The End of Privity – Some Thoughts

The End of Privity – Some Thoughts

On June 17, 2010 the Court of Appeals determined that the doctrine of privity of contract, which has previously barred an action for legal malpractice against an estate planning attorney by an estate or trust and/or its beneficiaries, no longer applied to an action by an executor.  (Schneider v. Finmann, N.Y.L.J., June 18, 2010 at 25, col. 3, 2010 NY Slip Op 5281, 2010 N.Y. LEXIS 1169 [2010]).  The prior New York rule which strictly applied privity to estate planning malpractice actions is a minority rule in the country (see Schneider v. Finmann, supra).

The Court has now adopted a modified rule that ". . . privity or a relationship sufficiently approaching privity exists between the personal representative of an estate and the estate planning attorney in that the estate essentially stands in the shoes of the decedent," citing the Texas rule (Belt v. Oppenheimer, Blend et al, 192 S.W.3d 780, 787 [Texas 2006]).  The Court of Appeals concluded that the prior rule effectively protected attorneys and left the estate with no recourse against an attorney who planned the estate negligently.

The Court also adopted the reasoning of the Texas courts finding that malpractice actions brought by beneficiaries should be treated differently.  (Barcelo v. Eliott, 923 S.W.2d 575, 580 [Texas 1996]).  The Court emphasized that strict privity remains a bar against beneficiaries and other third parties because relaxing privity would produce the "undesirable result" of "uncertainty and limitless liability."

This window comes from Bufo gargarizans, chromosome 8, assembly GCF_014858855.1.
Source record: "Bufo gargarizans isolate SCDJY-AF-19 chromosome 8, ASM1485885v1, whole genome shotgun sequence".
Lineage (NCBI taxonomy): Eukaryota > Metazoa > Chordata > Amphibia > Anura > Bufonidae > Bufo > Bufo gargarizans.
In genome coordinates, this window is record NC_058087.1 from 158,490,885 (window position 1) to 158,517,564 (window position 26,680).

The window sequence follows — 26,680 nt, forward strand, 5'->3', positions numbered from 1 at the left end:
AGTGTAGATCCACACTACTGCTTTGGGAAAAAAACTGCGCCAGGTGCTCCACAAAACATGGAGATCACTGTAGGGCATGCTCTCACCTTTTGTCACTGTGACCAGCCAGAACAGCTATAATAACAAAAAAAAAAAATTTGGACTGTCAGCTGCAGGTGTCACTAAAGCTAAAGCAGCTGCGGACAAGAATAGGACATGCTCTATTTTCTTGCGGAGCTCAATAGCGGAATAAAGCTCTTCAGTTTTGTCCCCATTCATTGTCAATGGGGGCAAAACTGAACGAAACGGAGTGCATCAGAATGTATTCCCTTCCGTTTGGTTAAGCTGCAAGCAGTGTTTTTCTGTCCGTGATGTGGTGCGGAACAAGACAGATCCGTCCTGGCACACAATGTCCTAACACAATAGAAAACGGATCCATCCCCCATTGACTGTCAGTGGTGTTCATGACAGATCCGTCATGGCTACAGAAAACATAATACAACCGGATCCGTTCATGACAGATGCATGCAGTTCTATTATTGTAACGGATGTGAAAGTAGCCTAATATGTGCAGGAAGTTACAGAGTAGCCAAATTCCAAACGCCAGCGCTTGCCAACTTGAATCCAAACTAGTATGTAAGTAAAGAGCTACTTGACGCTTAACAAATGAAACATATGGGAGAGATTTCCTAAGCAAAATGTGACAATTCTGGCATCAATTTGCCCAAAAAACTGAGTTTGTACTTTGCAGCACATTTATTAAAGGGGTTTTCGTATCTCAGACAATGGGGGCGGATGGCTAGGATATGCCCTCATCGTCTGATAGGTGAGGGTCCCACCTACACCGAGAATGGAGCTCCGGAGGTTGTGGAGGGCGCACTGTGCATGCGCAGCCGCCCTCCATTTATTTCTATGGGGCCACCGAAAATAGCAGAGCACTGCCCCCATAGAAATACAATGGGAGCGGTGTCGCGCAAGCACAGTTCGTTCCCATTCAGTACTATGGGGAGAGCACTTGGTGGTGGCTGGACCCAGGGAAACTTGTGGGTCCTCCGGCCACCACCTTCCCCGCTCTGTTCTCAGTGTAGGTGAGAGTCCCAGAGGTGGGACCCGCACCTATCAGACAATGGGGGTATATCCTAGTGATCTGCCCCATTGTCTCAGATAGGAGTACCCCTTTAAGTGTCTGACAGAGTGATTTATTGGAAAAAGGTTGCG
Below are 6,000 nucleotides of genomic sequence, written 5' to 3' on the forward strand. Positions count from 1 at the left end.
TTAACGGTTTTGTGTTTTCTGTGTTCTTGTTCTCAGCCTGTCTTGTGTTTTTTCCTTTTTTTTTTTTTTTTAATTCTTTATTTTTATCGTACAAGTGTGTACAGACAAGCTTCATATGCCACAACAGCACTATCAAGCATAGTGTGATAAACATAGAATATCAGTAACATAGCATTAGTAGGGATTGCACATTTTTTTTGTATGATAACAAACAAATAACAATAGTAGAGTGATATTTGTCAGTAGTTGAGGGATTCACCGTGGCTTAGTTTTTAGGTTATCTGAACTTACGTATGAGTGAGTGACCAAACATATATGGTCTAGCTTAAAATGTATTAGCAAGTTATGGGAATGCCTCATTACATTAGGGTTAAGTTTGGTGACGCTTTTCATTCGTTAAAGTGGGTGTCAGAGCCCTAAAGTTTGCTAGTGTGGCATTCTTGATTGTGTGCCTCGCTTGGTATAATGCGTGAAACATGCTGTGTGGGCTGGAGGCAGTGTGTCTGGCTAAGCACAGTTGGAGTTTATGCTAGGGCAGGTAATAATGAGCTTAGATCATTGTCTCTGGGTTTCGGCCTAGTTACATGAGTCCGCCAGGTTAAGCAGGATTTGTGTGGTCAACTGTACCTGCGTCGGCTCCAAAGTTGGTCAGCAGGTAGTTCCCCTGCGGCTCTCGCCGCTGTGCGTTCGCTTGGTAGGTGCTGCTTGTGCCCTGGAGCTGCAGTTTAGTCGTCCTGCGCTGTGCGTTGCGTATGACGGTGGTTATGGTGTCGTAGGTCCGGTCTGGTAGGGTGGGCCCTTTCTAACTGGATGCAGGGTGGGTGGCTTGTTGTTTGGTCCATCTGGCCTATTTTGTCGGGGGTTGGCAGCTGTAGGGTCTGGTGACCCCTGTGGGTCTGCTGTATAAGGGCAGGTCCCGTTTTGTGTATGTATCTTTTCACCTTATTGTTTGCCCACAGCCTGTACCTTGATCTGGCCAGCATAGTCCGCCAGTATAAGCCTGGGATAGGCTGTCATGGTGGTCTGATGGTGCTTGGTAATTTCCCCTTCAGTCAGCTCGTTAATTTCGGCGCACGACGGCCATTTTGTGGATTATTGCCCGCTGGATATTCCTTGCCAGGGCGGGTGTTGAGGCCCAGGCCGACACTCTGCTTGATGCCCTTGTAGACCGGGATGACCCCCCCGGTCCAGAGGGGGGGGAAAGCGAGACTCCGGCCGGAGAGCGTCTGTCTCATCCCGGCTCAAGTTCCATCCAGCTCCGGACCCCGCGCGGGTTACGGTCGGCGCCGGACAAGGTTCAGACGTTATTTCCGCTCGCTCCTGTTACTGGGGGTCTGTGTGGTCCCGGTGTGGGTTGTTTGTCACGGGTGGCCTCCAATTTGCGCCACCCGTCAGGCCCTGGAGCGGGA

Thus, executors must consider in the future whether to bring such an action against the estate planning attorney.  What if the attorney for the executor is the estate planning attorney?  What then is the executor and his counsel's obligation?  There can be little doubt that executors will be under pressure from some beneficiaries or others to bring legal malpractice actions.  The failure to do so may be the subject of an objection to the executor's judicial accounting. 

Under certain circumstances a beneficiary may seek limited letters to commence such an action where the fiduciary fails or refuses to bring such an action [SCPA 702(9)].  Before granting such limited letters, Surrogates should be vigilant that the action has some merit and that the beneficiary is not doing an "end run" around the strict privity bar designed to avoid uncertainty and limitless liability.

A possible solution to this problem is for the Surrogate to grant limited letters to the petitioner but not authorize her to use estate assets to pursue the claim.  If she is ultimately successful in recovering assets on behalf of the estate, she may then seek reimbursement from the estate for the litigation costs (Matter of Leach, N.Y.L.J.,  June 17, 2010 at 36, col. 5 [Surr. Ct. Bronx County]).

It is certain that the end of privity, in however a limited way, will engender some interesting dilemmas for the courts and executors.